What does it take to live well? Ancient Chinese and Greek philosophy present accounts or models of life lived well: a Confucian junzi, a Daoist sage and a eudaimonic life. Philosophical discussions in these traditions bring to light pictures of the good life as well as its constitutive elements. These include, for example, the Stoic life of virtue, Aristotelian intellectual virtues, Confucian virtue ethics, and Daoist ideals of nonaction. Yet, living well is not simply about having the right kinds of pursuits or ends nor is it just about how particular activities are executed. The good life is primarily about agency, and a richer account is facilitated by understanding how it is cultivated.
At this conference, we aim to extend existing debates on the good life by investigating the processes associated with cultivating or nurturing the self in order to live such lives, ably and reliably. What is involved in developing practical wisdom, nurturing the exercise of reason, cultivating equanimity, fostering reliability, learning to respond fittingly, developing knack, and so on? This inquiry shifts the focus from definitions of a good life to the process of its cultivation. For example: instead of examining eudaimonia, we might consider the cultivation of metis or hexis; instead of discussing the junzi, we might study xin (reliability). Taking a first-person perspective on cultivation, the conference will explore how training equips a person to undertake particular actions or tasks well, and reliably so. Key questions include those concerned with practice, discipline, cultivation of habits and skills as well as the resources required for such pursuits. These deliberations will enrich our understanding of learning and action as well as our conceptions of agency.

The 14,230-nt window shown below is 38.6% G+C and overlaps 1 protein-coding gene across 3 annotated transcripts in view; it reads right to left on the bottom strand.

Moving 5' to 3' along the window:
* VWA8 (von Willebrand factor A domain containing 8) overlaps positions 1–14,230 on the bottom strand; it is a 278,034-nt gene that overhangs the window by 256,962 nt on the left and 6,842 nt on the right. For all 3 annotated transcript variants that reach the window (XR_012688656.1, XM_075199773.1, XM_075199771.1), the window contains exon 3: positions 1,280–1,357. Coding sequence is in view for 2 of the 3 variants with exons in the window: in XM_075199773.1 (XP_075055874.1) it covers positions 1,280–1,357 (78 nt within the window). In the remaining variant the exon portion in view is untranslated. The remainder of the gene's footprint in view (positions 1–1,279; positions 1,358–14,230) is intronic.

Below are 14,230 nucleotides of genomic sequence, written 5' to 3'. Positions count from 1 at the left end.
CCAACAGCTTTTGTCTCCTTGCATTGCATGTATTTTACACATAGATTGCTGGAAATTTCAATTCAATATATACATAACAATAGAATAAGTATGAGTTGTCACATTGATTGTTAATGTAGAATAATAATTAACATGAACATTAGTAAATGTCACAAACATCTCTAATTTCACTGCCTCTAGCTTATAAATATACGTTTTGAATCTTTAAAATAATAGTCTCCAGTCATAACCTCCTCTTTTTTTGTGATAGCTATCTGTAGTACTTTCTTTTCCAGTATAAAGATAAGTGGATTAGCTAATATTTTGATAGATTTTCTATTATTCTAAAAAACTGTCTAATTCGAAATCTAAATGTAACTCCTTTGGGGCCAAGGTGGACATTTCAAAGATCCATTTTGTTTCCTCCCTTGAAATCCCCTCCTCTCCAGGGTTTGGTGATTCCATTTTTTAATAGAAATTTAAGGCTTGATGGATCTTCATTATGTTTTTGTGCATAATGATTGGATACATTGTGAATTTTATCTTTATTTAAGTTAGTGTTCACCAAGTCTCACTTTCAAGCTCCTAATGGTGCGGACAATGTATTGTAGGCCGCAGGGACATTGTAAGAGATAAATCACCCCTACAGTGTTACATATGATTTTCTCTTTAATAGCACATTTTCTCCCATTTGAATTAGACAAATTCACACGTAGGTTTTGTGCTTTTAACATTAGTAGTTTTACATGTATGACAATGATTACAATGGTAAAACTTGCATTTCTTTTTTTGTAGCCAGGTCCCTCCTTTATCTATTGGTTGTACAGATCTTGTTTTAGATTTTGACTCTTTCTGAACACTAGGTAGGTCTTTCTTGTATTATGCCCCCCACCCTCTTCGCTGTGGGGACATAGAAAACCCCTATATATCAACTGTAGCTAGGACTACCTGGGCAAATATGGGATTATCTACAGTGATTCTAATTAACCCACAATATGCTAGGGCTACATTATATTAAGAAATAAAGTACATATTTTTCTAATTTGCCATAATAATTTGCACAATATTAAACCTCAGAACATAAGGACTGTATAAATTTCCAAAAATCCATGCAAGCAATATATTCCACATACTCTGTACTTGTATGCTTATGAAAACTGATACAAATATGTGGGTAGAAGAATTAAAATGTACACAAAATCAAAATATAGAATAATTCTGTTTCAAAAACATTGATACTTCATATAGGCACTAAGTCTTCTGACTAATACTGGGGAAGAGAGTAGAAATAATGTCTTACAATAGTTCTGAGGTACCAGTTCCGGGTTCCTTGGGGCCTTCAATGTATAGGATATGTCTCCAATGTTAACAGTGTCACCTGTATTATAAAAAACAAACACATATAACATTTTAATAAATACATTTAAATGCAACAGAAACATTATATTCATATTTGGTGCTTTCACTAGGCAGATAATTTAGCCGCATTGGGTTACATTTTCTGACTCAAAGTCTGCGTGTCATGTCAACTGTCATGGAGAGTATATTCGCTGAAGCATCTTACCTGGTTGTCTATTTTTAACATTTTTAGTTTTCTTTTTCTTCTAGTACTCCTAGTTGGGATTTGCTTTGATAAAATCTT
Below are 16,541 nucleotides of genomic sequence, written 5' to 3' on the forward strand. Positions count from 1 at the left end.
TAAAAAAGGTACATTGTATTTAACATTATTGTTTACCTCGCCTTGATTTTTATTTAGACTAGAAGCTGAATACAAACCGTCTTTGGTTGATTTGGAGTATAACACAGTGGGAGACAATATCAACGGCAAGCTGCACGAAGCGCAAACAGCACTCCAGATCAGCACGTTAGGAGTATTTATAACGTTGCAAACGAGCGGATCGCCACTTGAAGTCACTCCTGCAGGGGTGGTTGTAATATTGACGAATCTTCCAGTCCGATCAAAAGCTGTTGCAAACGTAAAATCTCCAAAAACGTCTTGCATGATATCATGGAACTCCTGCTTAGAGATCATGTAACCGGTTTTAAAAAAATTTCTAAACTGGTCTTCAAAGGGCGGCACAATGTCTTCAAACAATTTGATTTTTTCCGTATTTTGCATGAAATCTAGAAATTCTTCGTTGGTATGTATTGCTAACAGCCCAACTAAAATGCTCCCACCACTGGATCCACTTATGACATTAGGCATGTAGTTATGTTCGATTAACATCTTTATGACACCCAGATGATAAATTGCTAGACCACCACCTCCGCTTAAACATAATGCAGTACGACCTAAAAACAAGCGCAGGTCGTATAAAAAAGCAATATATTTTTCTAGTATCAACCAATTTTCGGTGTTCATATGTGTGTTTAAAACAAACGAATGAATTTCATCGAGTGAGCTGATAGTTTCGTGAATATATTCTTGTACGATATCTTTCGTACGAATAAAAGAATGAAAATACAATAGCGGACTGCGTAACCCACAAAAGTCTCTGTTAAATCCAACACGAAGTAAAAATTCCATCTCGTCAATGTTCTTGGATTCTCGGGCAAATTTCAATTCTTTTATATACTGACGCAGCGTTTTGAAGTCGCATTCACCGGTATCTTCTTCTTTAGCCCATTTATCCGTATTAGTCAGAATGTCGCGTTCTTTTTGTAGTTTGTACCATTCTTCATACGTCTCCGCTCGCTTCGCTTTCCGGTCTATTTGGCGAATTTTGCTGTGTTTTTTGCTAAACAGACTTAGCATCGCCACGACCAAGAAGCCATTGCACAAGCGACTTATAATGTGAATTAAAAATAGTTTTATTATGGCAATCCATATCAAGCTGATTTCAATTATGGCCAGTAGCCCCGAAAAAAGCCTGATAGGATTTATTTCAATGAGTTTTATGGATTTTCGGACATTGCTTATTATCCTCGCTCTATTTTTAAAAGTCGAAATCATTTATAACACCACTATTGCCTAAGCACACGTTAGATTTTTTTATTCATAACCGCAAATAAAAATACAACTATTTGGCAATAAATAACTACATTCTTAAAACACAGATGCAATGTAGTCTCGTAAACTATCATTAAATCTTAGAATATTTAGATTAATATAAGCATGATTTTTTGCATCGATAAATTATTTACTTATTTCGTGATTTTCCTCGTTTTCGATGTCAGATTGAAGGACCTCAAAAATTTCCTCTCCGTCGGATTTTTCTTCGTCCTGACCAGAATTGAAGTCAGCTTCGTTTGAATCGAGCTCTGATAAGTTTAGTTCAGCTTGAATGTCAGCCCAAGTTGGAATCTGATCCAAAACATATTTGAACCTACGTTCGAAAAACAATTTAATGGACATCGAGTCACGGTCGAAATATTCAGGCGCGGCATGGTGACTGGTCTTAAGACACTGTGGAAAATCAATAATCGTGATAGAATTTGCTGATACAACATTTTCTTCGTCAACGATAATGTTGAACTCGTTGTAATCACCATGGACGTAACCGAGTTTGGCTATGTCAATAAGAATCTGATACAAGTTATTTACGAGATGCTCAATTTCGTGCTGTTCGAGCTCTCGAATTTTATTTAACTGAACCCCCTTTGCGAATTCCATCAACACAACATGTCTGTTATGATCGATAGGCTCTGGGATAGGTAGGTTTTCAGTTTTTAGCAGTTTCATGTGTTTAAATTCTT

Professor Sophie-Grace Chappell, The Open University, UK, editor of Intuition, Theory and Anti-Theory in Ethics (Oxford University Press, 2015) and author of Knowing What To Do: Imagination, Virtue, and Platonism in Ethics (Oxford University Press, 2014) and Reading Plato’s Theatetus (Hackett, 2005)
Professor Yahei Kanayama, Nagoya University, Japan, author of numerous articles in Greek philosophy, especially on Plato, and translator of Greek philosophical texts such as all the works of Sextus Empiricus (Kyoto University Press, 1998, 2004, 2006, 2010, together with Mariko Kanayama).
Professor Poo, Mu-chou, Chinese University of Hong Kong, editor of Rethinking Ghosts in World Religions (Brill, 2009) and author of Enemies of Civilization: Attitudes toward Foreigners in Ancient Mesopotamia, Egypt and China (SUNY, 2005) and In Search of Personal Welfare: A View of Ancient Chinese Religion (SUNY: 1998).
Professor Lisa A. Raphals, University of California, Riverside, USA, author of Divination and Prediction in Early China and Ancient Greece (Cambridge University Press, 2013) and Sharing the Light: Representations of Women and Virtue in Early China, (SUNY, 1998).
Professor Wang Keping, Chinese Academy of Social Sciences, PRC, author of Reading the Dao: A Thematic Inquiry (Continuum Publishing, 2011) and Spirit of Chinese Poetics (Beijing Foreign Languages Press, 2008).